Road trip honeymoon: Canyonlands and Arches National Parks
The amazing part about Canyonlands is that it’s somewhat of a hidden gem, if a nationally owned and recognized park could be considered hidden. It simply doesn’t have the reputation that Bryce or Grand Canyon has, so it’s noticeably less populated. This made for remote, quiet camping and lots of fantastic views all to ourselves. Because Canyonlands was the very first park we visited, we had no idea what to expect in any sense. As we drove miles inside of the park to reach the Island in the Sky campground and secure a site on a first come, first served basis, we were really surprised to see that every single one of the ten or so sites was available. Although a few filled up over the course of our two nights there, we were mostly alone. This was some of my favorite camping I’ve ever done for this reason. Our site was sprinkled with cool trees and cacti, and then surrounded by rock formations and cliffs in the distance, so it was just a great place to simply sit and look around. We’d find ourselves doing quite a bit of just that—laying in the hammock listening to music, sitting around the campfire roasting Nutella and butter tortillas for dessert, and looking up at the black, starry sky.
There are also several really impressive overlook points in Canyonlands that you can drive or walk a short distance to see (it wasn’t so much of a hiking park in our opinion, at least in the Island in the Sky district, although there are trails). Our campsite was close to one such canyon overlook, and we found ourselves visiting it more than once—the colors and feel would change drastically throughout the day. On our first night, we were each about three beers deep (with another in hand) when we decided to sprint across the desert sand and rocks to get a view of the sunset over the canyon—we were scared we’d miss it. Yet again, we were shocked to see that we were the only people there. We sat and watched the canyon change from orange to red to brown to gray to blue to black. Jagged, gnarly cracks in the earth stretched for what looked like miles in front of us—it was impossible to tell the size or distance of anything. It looked and felt like we were on a different planet—more so than any of the other parks, actually. You don’t realize how filled with sound the air is until it’s truly void of all of it. Jon said that for the first time ever, he understood what it meant for silence to be deafening. And to see such a large, deep expanse with no signs of life or movement or sound, well—it’s pretty incredible. This experience was one that left us feeling very, very small as we watched the natural world simply do its thing—a thing it’s been doing for millions of years. How had we gone our entire lives without experiencing this place?! How has anyone?! Anyway, Jon remembers this sunset in Canyonlands as his very favorite part of the trip, and it was certainly one of mine, too.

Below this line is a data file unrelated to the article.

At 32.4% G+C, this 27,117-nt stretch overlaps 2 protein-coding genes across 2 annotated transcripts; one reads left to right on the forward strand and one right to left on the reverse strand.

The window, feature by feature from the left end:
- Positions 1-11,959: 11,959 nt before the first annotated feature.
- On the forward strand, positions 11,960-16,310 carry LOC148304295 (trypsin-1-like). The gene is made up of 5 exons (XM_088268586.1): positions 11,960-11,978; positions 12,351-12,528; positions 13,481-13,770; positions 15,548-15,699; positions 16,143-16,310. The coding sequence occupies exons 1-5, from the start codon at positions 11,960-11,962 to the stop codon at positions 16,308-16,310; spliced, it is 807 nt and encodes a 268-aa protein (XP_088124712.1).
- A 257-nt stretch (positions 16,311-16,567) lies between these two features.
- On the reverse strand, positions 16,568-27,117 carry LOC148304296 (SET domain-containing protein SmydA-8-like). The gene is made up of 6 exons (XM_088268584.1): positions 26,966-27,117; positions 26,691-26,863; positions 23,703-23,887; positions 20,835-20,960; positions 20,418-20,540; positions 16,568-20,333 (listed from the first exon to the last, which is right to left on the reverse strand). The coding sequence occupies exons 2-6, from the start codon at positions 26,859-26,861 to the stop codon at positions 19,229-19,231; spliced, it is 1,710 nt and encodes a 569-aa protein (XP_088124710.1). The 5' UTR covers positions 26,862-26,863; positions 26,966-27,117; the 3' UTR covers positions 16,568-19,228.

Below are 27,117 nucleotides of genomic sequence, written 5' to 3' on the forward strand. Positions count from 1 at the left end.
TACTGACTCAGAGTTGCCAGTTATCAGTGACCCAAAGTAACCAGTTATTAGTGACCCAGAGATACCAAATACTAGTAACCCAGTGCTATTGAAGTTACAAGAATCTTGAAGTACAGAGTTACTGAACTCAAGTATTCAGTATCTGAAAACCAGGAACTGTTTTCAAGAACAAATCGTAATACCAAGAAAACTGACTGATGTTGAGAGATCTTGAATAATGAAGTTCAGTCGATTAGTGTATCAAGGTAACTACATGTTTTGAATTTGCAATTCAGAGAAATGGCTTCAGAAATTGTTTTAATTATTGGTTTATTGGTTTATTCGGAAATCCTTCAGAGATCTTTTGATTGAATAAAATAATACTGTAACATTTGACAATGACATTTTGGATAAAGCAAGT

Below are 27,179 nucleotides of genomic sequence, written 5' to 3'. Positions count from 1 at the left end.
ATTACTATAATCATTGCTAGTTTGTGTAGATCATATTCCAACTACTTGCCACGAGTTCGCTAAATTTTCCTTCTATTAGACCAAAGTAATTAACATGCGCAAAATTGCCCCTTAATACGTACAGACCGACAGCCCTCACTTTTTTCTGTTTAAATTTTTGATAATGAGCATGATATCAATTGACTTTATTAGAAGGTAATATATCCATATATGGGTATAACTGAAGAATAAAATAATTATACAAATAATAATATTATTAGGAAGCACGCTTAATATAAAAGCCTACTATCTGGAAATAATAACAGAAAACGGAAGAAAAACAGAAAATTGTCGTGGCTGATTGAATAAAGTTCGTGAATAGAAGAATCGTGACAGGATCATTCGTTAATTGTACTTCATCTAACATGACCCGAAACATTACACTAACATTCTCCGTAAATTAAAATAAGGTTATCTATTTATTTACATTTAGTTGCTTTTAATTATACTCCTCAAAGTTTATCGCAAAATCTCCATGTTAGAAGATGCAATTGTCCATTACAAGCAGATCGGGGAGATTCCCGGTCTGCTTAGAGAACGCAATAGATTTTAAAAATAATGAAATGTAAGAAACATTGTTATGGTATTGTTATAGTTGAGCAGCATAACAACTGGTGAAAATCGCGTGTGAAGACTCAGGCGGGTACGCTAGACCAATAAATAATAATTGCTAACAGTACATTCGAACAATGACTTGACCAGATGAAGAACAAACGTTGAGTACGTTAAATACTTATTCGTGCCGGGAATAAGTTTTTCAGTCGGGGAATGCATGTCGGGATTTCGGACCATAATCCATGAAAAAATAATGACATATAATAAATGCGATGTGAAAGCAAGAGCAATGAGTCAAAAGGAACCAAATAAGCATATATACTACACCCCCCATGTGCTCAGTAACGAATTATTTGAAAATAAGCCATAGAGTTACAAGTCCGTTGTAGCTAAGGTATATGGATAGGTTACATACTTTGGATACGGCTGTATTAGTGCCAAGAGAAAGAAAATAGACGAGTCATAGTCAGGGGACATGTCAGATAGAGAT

Note: we also took a short trip to Dead Horse Point State Park from Canyonlands since it's so close by. I'd recommend it if you're in the area, but I don't think it's something you'd have to go out of the way for. It sort of reminded me of Horseshoe Bend in a way. I've included a picture of it down below.
Second note: Canyonlands is challenging in the sense that it's basically divided into two main areas that are not easily accessible to one another. We chose to visit Island in the Sky because of its proximity to Arches' entrance and the rest of our route, but we really wish we could have visited the Needles district, too, since it seemed to have some really amazing "back country" scenery and hikes. Just something to keep in mind when planning your visit to Canyonlands; do some research to figure out if you are going to do one or both areas!
Arches National Park
AKA… Land Before Time. We kept joking that we were ready to see a brontosaurus at any moment because the landscape and scenery was so reminiscent of how the earth is depicted to have looked millions of years ago. Of all the parks we saw, this one was the most amazing to enter. The suspense sort of builds as you wind through roads over miles and miles of horizon. I mean, just look at the pictures (!!!!!). This place was so majestic, serene, and beautiful.
The morning hike to Delicate Arch was amazing. The last stretch of the trail was on smooth, round hills and cliffs of pale rust colored rock—it was almost otherworldly. Similar to Canyonlands, Arches National Park makes you feel small. The arches themselves are hard to wrap your head around—wind and water MADE those?! They were equal parts beautiful and unfathomable.
Aside from hiking, this park was absolutely stunning to drive through, stopping off along the way at various beautiful viewpoints. I fell in love with the green, orange, pink, brown, green, and blue tones that stretched from ground to sky in Arches. The sheer size of these rock formations is difficult to comprehend until you see them yourself. Please, please go see for yourself.